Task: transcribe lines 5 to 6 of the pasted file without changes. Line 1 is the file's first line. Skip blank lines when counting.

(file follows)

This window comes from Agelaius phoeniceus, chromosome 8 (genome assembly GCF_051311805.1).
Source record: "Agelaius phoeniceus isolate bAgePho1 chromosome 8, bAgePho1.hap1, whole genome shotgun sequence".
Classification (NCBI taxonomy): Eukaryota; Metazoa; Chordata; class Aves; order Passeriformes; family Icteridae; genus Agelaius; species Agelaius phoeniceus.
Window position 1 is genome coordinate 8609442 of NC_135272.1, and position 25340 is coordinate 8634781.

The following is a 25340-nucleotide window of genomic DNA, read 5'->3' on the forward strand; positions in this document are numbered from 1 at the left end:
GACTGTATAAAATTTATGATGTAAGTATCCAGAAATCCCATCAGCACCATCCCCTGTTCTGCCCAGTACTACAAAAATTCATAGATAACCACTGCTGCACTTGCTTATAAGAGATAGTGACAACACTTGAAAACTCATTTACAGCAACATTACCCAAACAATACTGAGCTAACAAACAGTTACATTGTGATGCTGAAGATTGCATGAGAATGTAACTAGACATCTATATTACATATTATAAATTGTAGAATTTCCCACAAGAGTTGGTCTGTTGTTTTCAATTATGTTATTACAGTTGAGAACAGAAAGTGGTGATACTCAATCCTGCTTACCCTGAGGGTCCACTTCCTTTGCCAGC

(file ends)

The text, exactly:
The following is a 25340-nucleotide window of genomic DNA, read 5'->3' on the forward strand; positions in this document are numbered from 1 at the left end:
GACTGTATAAAATTTATGATGTAAGTATCCAGAAATCCCATCAGCACCATCCCCTGTTCTGCCCAGTACTACAAAAATTCATAGATAACCACTGCTGCACTTGCTTATAAGAGATAGTGACAACACTTGAAAACTCATTTACAGCAACATTACCCAAACAATACTGAGCTAACAAACAGTTACATTGTGATGCTGAAGATTGCATGAGAATGTAACTAGACATCTATATTACATATTATAAATTGTAGAATTTCCCACAAGAGTTGGTCTGTTGTTTTCAATTATGTTATTACAGTTGAGAACAGAAAGTGGTGATACTCAATCCTGCTTACCCTGAGGGTCCACTTCCTTTGCCAGC